I have written about how Christian belief relates to the plight of "child witches" before in my "Why I engage in religious debates..." essay. But this recent news article is very disturbing and seriously deserves being read twice:
By David Harrison -- telegraph.co.uk
"The religious leaders offer help to the families whose children are named as witches, but at a price. The churches run exorcism, or "deliverance", evenings where the pastors attempt to drive out the evil spirits. Only they have the power to cleanse the child of evil spirits, they say. The exorcism costs the families up to a year's income."
"At his church in Ibaka, the Bishop pours a homemade substance called African mercury, a potion of pure alcohol and his own blood, into the eyes of a young boy lying on a table. "I want this poison destroyer to destroy the witch right now, in Jesus' name," he says.
He has recently refined his techniques for dealing with child witches. "I killed up to 110 people who were identified as being a witch," he says."
Oh good, the Bishop has killed 110 children who were witches.
Where did he get such an awesome idea?
I can think of one place...
Exodus 22:18 You shall not permit a witch to live.
Now, this is where sometimes a "but that's an Old Testament verse!" response comes in. All right, let's take Jesus' actions as reported in the Gospels for insight into dealing with reality. Let us consider how to deal with demon possession, witches, and other supernatural problems. According to the Gospels, there is hardly a more widespread and pervasive problem.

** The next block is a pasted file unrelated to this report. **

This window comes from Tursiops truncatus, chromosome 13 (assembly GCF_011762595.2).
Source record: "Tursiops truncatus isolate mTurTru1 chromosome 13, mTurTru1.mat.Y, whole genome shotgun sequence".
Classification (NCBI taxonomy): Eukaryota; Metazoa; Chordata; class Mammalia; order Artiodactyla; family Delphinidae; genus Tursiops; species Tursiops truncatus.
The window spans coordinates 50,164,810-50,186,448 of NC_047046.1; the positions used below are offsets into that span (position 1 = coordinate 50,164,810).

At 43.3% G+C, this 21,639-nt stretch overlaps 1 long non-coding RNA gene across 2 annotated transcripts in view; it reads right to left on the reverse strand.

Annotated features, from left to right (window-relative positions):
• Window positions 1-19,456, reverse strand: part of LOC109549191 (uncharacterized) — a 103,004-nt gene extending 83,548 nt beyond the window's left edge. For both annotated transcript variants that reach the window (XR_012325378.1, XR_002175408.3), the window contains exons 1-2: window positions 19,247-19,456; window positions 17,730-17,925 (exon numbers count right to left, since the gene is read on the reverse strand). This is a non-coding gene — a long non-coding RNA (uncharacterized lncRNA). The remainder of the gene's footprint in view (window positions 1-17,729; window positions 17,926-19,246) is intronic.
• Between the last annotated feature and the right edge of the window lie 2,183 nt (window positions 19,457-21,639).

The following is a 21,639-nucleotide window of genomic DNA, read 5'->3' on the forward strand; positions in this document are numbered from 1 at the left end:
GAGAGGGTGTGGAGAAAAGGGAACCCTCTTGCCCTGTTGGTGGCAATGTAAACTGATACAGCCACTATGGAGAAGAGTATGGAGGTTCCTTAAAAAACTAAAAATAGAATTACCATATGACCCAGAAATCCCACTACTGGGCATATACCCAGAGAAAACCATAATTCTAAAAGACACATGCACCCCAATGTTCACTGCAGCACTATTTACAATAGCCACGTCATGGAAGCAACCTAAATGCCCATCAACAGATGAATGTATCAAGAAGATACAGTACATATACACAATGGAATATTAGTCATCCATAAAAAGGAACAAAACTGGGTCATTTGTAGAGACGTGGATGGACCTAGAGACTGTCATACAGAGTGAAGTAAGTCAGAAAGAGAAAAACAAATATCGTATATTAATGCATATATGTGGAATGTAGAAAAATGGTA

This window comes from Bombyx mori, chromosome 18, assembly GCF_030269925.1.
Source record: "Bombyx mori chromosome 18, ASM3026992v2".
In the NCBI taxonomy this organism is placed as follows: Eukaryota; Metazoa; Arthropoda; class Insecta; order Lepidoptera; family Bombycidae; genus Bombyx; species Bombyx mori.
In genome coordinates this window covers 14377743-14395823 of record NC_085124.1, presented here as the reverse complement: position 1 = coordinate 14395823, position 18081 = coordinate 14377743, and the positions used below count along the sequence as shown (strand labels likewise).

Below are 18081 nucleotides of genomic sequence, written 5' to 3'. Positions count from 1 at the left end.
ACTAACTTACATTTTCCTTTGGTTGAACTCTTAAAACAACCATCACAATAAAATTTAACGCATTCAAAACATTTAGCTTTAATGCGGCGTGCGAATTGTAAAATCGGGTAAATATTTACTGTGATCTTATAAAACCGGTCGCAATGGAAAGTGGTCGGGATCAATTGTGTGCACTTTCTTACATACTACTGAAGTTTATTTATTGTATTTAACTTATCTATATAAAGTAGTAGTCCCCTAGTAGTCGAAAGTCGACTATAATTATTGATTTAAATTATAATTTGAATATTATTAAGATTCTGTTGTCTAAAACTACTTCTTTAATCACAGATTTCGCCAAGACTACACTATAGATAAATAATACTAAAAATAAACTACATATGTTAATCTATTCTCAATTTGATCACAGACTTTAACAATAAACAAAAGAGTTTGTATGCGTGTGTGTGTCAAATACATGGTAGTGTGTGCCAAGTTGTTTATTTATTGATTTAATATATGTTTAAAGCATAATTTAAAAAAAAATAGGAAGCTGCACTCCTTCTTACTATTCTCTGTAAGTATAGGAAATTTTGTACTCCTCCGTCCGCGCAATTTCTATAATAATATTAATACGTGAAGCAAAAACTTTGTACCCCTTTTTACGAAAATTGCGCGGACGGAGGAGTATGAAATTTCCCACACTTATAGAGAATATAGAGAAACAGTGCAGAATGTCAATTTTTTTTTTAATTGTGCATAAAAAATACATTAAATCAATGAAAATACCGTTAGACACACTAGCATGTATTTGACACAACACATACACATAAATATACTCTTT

Is there anything that Jesus does more of in the Gospel accounts than cast out demons?
No. And just to give you a flavor, here is a partial list of demon-verses from just the Gospel of Matthew: (when I integrate these verses into a full essay, I'll link up each verse individually).
Matthew 4.24: So his fame spread throughout all Syria, and they brought to him all the sick, those who were afflicted with various diseases and pains, demoniacs, epileptics, and paralytics, and he cured them.
Matthew 8.16: That evening they brought to him many who were possessed by demons; and he cast out the spirits with a word, and cured all who were sick.
Matthew 8.28: When he came to the other side, to the country of the Gadarenes, two demoniacs coming out of the tombs met him. They were so fierce that no one could pass that way.
Matthew 9.32: After they had gone away, a demoniac who was mute was brought to him.
Matthew 12.22: Then they brought to him a demoniac who was blind and mute; and he cured him, so that the one who had been mute could speak and see.
Matthew 15.22: Just then a Canaanite woman from that region came out and started shouting, 'Have mercy on me, Lord, Son of David; my daughter is tormented by a demon.'
Matthew 17.18: And Jesus rebuked the demon, and it came out of him, and the boy was cured instantly.
One slight positive of publicizing stories like this is a followup story:
The 'Bishop' from the first story is arrested. Good. It's a start.
Perhaps Western Christians who visit this page do not consider it a good thing that witches are being killed and that children with demons are being cast off into society. Two points.
- Why would these Western Christians no longer worry about demon possession and witches? A closer reading of the New Testament? Surely not.
- Western Christians often feel the need to spread their superstition to all corners of the world through missionary work -- and perhaps their own ... tempered ... view of Christianity is less of a problem. But when you get an already highly superstitious place to adopt your version of superstition, they just may believe in your magic book even more fully than you do.